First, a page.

First, during the Cold War, the British were unable to fund the technological developments required for intercepting and deciphering Soviet radio signals which bounced off of the ionosphere. The Americans did, however. The problem was that intercepting those signals which bounced off of the ionosphere required receivers to be placed in specific locations on the globe, locations where the Americans had no presence. The British, however, at this time still had a massive Empire, with land around the globe. Many of those British holdings were in strategic locations, perfect for intercepting Soviet radio traffic. Thus, the British gave the Americans control over portions on their land holdings, and the Americans provided the technology. To this day, many British holdings with military installations have more Americans that Brits.
The second anecdote had to do with submarines, specifically the British Nuclear Submarine Fleet. British nuclear submarines are autonomously commanded so that in the event of a catastrophic destruction of the British Government, each submarine can still operate and, if necessary, retaliate with nuclear weapons. In such an apocalyptic event, the way each submarine commander must act is dictated by the Prime Minister in the letters of last resort. Although confidential, and never known to anyone besides the Prime Minister until the letters must be opened, the letters say for the submarine commander to do one of four things: retaliate with nuclear weapons, do not retaliate, use his or her own judgement, or place the submarine under the command of the current occupant of the White House.
Both of the talks that I went to were extremely interesting, and I feel like I understand a little more about how intelligence agencies operate.
One of the cool things about the ship is that there is a ton of entertainment options. There were movie showings almost every day, and every night there was a live show. Some of the movies were lame, and some of the shows were not interesting to me, but there were quite a few good performances and movies.
I watched three films while on-board the ship. First Man, Darkest Hour, and a Planetarium show. I will not belabour my reviews of these, as the first two are available for you to watch yourself, and the planetarium show was mediocre.
First Man is a film about the moon landing, from the perspective of Neil Armstrong. I thought it was a good film, and the cinematography was great. I have heard that people complained about it not showing the planting of the American flag on the surface of the moon, and I thought that was a clear omission. I don't find it offensive though, the plot of the movie centred around the death of Neil's daughter which occurred prior to his moon landing and his struggles to cope with that.
Darkest Hour was amazing. Gary Oldman who played Churchill was brilliant, and Ben Mendelsohn, who seems to be playing King George VI in films a lot these days, played the King. The film doesn't really make much sense if you don't know at least some of the history of Dunkirk and Neville Chamberlain. It also doesn't make much sense if you don't know anything about parliamentary politics. Luckily, a similar parliamentary situation to the one that occurred near the outset of WWII is occurring right now in Britain. The Conservative Party still has power, but Chamberlain was ousted as Prime Minister during a vote of no confidence; much like May was. The movie centres around the power struggle to determine the new leader of the Party, and the nation. (SPOILER ALERT) Churchill wins and leads Britain through the war. A tangential story is the relationship between Churchill and his secretary who helps him write his speeches. It is a brilliant film, and a fitting one considering the veterans on board, and the upcoming D-Day commemorations.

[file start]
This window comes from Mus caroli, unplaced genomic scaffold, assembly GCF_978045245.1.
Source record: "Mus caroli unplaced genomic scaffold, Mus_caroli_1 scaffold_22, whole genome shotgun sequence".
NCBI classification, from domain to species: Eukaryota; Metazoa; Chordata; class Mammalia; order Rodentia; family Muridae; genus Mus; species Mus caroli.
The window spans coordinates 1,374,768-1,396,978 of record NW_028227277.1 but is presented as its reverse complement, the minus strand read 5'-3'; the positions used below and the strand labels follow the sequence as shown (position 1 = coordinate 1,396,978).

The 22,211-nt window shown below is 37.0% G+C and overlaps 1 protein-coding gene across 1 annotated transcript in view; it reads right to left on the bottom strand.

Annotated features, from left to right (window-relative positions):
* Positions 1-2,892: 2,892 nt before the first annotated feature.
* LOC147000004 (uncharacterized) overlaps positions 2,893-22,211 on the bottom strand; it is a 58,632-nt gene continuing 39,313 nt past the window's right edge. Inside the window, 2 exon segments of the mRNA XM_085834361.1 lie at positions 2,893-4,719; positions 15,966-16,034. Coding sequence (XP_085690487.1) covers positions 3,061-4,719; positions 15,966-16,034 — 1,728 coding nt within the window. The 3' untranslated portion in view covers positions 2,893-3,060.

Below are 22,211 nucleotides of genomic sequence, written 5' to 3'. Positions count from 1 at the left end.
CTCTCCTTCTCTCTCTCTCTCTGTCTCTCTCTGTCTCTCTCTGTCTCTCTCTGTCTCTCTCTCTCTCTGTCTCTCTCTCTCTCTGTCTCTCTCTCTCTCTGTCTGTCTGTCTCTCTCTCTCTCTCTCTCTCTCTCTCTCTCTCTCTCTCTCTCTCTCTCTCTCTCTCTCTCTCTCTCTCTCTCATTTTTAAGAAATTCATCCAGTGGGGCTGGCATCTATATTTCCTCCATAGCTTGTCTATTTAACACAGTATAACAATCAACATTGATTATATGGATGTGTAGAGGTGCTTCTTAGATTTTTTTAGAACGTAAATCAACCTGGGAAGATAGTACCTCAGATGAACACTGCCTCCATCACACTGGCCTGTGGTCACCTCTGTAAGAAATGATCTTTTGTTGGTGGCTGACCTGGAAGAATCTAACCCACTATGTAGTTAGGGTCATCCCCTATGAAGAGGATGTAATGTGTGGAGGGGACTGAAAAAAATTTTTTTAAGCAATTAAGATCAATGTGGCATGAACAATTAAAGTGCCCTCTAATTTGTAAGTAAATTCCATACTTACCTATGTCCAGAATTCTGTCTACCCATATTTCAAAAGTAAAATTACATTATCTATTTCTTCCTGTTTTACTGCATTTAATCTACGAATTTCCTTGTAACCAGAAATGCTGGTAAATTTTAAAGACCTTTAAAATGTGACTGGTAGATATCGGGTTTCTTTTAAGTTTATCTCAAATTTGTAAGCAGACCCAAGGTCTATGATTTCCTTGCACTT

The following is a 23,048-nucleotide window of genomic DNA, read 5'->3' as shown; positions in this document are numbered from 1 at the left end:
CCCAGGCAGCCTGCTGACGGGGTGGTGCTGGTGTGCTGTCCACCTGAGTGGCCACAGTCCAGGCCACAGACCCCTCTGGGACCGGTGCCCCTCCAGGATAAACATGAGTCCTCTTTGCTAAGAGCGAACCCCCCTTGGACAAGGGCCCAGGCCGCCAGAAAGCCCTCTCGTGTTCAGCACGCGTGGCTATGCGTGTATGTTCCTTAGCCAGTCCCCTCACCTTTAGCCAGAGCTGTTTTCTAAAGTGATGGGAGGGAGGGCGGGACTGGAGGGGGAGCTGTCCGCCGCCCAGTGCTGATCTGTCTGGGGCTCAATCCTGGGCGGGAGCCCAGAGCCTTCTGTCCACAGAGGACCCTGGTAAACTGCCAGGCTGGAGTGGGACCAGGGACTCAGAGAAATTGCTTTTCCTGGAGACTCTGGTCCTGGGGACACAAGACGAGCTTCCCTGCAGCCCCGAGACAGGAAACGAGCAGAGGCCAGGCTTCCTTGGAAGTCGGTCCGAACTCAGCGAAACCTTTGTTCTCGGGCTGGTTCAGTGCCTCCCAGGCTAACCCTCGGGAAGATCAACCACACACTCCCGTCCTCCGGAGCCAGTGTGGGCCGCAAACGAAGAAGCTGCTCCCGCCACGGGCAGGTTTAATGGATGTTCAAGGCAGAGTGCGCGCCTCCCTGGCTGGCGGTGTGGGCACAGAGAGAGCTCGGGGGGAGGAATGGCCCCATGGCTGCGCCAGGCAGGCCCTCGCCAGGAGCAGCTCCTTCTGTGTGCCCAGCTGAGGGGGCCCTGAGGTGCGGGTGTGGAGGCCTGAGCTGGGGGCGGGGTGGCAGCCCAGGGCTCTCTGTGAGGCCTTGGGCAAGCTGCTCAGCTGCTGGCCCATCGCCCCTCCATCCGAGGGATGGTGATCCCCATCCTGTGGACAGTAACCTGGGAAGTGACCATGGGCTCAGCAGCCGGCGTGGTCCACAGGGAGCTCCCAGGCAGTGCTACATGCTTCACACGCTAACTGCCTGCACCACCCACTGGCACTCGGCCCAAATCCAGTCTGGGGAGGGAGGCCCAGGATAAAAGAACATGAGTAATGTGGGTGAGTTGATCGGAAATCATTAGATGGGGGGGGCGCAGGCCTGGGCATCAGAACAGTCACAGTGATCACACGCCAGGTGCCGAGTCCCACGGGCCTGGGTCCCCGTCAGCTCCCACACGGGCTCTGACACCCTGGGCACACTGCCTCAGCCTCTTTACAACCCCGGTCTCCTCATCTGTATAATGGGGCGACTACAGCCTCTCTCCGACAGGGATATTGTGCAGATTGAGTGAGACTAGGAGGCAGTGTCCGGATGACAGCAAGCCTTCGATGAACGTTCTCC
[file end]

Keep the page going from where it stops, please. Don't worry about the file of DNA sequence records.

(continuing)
The show at the planetarium was cool, because I can now say that I have seen a show in a planetarium at sea, but other than that, it was not a great show. The imagery was good, but I didn't think that it had a good narrative (in fact, I'm not even sure that it had a narrative at all). Anyway, it was a fun thing to get to do, regardless.
The live shows were good. The cruise line has singers and dancers that are contracted for six month periods, and they did three or four shows. They are decent, but not anything to write home about. However, they also bring on guest performers. The ones on this cruise were pretty good.
The best one, in my opinion, was a pianist. He was extremely enthusiastic, and you can really tell he was exerting himself as he played. He played a very large variety of pieces ranging from classical music to scores from Broadway musicals. At the very end of his second show, he took requests from the audience for songs to put together into a medley. The requests varied from Yellow Submarine to Flight of the Bumblebee. He took maybe 15 different songs, and wove pieces them all together with amazing transitions between songs.
The next best was the stand-up comedian. His humor was funny, clean, and totally accurate. I don't remember much of the jokes, but I was laughing for most of it.
The last guest performer was a singer from the West End (London's Broadway). She had a great voice, and I thought she was pretty good, but one show would have been enough. During the second show, I was with Graham, Griffin, and Blake and we decided to go somewhere for me and Graham to have a rematch game of chess outside of the theatre where we could still hear her as background music.
Overall, the crossing was a very enjoyable experience. I made some new friends, had the privilege of hearing from heroes of WWII, learned some things about intelligence and Parliamentary politics, and enjoyed some live shows.